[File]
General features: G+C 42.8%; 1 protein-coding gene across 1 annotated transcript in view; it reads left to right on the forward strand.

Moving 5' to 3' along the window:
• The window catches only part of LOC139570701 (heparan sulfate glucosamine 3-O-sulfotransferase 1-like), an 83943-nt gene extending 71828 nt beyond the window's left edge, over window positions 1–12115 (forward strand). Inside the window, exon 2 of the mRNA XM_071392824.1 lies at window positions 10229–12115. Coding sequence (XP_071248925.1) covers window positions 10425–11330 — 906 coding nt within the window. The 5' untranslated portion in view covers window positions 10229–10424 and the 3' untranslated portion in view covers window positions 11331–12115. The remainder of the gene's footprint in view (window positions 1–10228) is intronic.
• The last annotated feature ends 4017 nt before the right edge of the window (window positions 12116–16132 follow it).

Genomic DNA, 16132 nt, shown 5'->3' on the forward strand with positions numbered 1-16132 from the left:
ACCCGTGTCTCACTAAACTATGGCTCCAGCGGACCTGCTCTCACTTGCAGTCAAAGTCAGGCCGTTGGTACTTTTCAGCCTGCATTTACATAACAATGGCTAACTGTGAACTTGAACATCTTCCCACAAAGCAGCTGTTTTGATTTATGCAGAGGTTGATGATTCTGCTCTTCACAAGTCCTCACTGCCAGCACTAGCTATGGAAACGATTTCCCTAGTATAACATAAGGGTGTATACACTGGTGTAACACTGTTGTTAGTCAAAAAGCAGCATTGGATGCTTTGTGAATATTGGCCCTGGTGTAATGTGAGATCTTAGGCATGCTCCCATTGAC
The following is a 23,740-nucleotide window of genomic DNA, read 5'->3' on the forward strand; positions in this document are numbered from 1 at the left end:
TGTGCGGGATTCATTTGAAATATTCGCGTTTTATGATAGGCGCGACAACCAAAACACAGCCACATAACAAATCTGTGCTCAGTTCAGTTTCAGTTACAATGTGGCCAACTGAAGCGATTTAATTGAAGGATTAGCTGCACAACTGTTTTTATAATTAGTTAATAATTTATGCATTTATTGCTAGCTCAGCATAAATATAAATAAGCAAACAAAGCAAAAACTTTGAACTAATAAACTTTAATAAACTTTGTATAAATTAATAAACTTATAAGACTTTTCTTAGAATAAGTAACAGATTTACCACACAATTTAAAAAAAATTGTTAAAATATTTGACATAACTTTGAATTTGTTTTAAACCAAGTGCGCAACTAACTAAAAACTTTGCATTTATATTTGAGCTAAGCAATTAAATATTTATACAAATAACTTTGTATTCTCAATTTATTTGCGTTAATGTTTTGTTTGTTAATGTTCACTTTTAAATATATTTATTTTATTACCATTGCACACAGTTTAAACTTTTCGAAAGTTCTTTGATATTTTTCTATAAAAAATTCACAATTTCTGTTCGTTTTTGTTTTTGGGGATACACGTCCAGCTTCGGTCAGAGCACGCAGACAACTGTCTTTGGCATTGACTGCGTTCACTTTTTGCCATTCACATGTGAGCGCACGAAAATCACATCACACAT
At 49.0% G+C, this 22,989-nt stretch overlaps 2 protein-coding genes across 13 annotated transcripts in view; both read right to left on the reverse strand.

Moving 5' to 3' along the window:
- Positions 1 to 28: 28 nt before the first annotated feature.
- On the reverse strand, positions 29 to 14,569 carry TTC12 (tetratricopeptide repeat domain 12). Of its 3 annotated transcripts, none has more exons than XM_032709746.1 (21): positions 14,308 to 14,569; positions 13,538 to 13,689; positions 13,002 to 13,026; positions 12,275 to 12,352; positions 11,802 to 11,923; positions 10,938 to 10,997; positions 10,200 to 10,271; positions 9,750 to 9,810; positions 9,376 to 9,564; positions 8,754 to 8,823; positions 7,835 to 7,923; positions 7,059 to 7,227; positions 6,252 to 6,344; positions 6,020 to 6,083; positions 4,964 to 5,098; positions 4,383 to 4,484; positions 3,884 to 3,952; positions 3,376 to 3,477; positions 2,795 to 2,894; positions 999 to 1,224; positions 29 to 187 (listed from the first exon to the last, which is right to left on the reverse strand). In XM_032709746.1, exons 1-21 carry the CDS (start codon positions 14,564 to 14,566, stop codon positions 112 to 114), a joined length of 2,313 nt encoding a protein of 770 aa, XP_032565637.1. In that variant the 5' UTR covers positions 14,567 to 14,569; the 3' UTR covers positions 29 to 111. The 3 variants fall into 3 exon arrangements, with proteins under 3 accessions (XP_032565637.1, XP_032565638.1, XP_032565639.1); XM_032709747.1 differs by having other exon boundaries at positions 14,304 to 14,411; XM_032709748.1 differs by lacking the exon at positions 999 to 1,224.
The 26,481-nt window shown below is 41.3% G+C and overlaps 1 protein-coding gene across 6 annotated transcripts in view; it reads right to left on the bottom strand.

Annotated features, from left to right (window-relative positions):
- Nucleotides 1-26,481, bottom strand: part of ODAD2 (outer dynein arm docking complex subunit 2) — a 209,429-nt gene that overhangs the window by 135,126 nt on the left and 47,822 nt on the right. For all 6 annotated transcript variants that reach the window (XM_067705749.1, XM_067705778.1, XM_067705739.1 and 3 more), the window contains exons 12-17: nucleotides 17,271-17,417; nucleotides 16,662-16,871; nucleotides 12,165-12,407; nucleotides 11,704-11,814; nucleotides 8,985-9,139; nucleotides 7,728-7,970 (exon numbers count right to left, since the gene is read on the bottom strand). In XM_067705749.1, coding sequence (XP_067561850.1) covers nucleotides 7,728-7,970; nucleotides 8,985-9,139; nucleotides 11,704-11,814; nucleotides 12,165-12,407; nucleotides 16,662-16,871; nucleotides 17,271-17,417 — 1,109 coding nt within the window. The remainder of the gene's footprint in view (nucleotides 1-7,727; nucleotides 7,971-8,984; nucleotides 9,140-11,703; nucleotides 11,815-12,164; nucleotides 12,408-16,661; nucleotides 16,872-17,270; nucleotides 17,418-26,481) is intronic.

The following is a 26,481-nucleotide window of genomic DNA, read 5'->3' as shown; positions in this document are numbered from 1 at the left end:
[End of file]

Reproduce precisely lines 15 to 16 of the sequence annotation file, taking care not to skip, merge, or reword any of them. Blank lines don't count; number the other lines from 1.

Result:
- Nucleotides 1-26,481, bottom strand: part of ODAD2 (outer dynein arm docking complex subunit 2) — a 209,429-nt gene that overhangs the window by 135,126 nt on the left and 47,822 nt on the right. For all 6 annotated transcript variants that reach the window (XM_067705749.1, XM_067705778.1, XM_067705739.1 and 3 more), the window contains exons 12-17: nucleotides 17,271-17,417; nucleotides 16,662-16,871; nucleotides 12,165-12,407; nucleotides 11,704-11,814; nucleotides 8,985-9,139; nucleotides 7,728-7,970 (exon numbers count right to left, since the gene is read on the bottom strand). In XM_067705749.1, coding sequence (XP_067561850.1) covers nucleotides 7,728-7,970; nucleotides 8,985-9,139; nucleotides 11,704-11,814; nucleotides 12,165-12,407; nucleotides 16,662-16,871; nucleotides 17,271-17,417 — 1,109 coding nt within the window. The remainder of the gene's footprint in view (nucleotides 1-7,727; nucleotides 7,971-8,984; nucleotides 9,140-11,703; nucleotides 11,815-12,164; nucleotides 12,408-16,661; nucleotides 16,872-17,270; nucleotides 17,418-26,481) is intronic.

The following is a 26,481-nucleotide window of genomic DNA, read 5'->3' as shown; positions in this document are numbered from 1 at the left end: